Other off-farm digital platforms like TV and mass media channels are also instrumental in promoting the farm story and products to a wider audience. The farm is indeed growing in popularity, receiving important prizes at national level for the entrepreneurial spirit, female entrepreneurship and commitment to the United Nations’ Sustainable Development Goals, which ultimately build a positive story in this rural community and attract new customers and visitors.
“Our farm is the collective result of many workers and interrelated activities. With these digital tools, we can all be on the same picture by sharing information among us. This is essential for our teamwork”, highlights Yoko. Not only is digitalisation instrumental for team, administration, and farm business management, but also to animate the relationships with the community (e.g., through “shake” and soft cream festivals), interact efficiently with customers, and maintain viable businesses in rural areas through direct selling.
Gender and generational division of labour in digital agriculture
“Of course, this increased digitalisation in our farm demands higher data input from all of us and we are not all at ease with this, nor have we always the time to deal with these digital tasks. I can take care of social media messages if needed, but most of the digital tasks are in my children’s hands. For instance, without my son’s wife’s initiative, we could not have an online shop set up today. As she is less involved in the actual farming tasks, but still committed to help the family farm, she took the initiative to launch our online sales right when our on-farm shop was hard hit by the COVID-19 restrictions. Even today when we are recovering from the COVID-19 hardship, she is responsible for the online sale management”, explains Yoko.
Many of the digital tasks required today to run Sudo Farm are in the hands of the younger family generation, i.e., children or their relative partners. While Yoko can autonomously access and interact on digital media, more specialised digital tasks like creating a digital festival poster, set up an online platform and selling process, or manage and update the farm website are in the hands of her son or specialised ICT and graphic experts.
The way forward is beyond digital
Digitalisation cannot alone lead diversification in farms and rural areas, and the Sudo Farm experience shows that its meaningful contribution to rural resilience depends on deeper socio-economic and environmental conditions that no machine can replace or provide. Farm generational renewal in a super-aged country like Japan is a well-known precondition for rural resilience, but other rural specific perspectives must be factored in too if we want to steer digitalisation towards sustainable pathways.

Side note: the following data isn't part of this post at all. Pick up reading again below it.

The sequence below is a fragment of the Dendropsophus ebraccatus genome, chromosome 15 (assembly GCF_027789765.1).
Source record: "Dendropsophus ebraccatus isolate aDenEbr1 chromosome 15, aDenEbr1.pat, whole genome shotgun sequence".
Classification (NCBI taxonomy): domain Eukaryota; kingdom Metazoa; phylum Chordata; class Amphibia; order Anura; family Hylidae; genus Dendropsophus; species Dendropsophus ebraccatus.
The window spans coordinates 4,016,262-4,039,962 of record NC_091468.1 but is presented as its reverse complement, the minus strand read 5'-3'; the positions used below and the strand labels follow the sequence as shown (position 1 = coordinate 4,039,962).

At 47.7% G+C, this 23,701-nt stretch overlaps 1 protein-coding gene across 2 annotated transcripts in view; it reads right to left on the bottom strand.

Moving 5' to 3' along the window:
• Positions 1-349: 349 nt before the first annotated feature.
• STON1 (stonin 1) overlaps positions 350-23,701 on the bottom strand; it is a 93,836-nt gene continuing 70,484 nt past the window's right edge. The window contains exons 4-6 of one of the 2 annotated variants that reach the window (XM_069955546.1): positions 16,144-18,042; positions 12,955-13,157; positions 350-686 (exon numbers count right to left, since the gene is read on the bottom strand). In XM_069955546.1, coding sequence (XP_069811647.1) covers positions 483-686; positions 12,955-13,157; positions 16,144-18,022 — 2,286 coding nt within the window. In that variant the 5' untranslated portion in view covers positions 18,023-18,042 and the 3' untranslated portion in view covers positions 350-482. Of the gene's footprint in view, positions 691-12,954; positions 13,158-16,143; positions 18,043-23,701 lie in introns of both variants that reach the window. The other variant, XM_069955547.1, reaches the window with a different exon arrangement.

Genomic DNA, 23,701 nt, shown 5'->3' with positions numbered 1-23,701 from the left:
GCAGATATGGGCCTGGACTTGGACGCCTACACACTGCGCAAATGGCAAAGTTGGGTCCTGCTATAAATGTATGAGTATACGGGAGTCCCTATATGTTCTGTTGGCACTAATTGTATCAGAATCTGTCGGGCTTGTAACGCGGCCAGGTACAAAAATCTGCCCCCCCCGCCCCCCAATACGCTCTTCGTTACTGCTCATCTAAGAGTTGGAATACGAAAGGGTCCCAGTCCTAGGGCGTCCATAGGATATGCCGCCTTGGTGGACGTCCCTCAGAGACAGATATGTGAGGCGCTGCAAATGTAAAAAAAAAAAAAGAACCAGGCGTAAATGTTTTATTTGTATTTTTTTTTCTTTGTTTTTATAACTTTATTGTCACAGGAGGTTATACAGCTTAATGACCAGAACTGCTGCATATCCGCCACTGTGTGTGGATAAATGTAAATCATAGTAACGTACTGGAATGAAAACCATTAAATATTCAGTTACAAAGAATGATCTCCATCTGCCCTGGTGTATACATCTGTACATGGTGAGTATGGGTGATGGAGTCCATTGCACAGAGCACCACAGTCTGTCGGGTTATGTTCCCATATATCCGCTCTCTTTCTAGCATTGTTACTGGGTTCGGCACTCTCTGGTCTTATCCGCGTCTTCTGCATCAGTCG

For instance, from our visit to Sudo Farm, we learned the importance of socio-economic needs:
- Supporting the housing, mobility, working and wellbeing infrastructure in farms located in rural areas.
- Creating attractive tax and governance arrangements that stimulate the redeployment of family farm labour, especially women and young people.
- Providing opportunities for lifelong learning schemes, training and competence acquisitions in a wide mix of disciplines and arts that can enhance the connections between agriculture, society and environment.
- Strengthening the equipment and technical infrastructure that are needed by single or grouped diversified farms to adjust production levels, reach economies of scale and diversify the type of products based on the environmental boundaries and market signals.
- Creating market and policy rules that favour shorter food supply chains with high animal welfare standards and a lower environmental footprint.
From the digital point of view, we learnt that:
- Building a digital profile, community and e-commerce platform in a small-scale, diversified family farm enterprise highly depends on the capabilities, motivations and labour availability of the whole family who will run, repair or upgrade these digital tools, even when these are developed with the support of external ICT experts.
- Digitalisation in on-farm diversification requires unique adaptations to the history of the farm and its territorial dimension. Otherwise, digitalisation may result in homogenisation of farms and countryside experience. To express their authenticity, farmers must make creative, strategic and operational efforts.
The ability of this family farm to assemble different pieces of digitalisation and integrate them into festivals, direct sales or educational activities cannot be only a matter of creativity and entrepreneurial spirit. If we work jointly on digitalisation and these structural conditions, maybe on-farm diversification will not become the panacea for many sustainability matters of the modern Japanese food system and rural areas, but at least can make some of these diversification activities easier for Sudo and more farms alike.
This article is part of our ‘Rural Perspectives on Digital Agriculture’ initiative, a research project led by PhD Matteo Metta.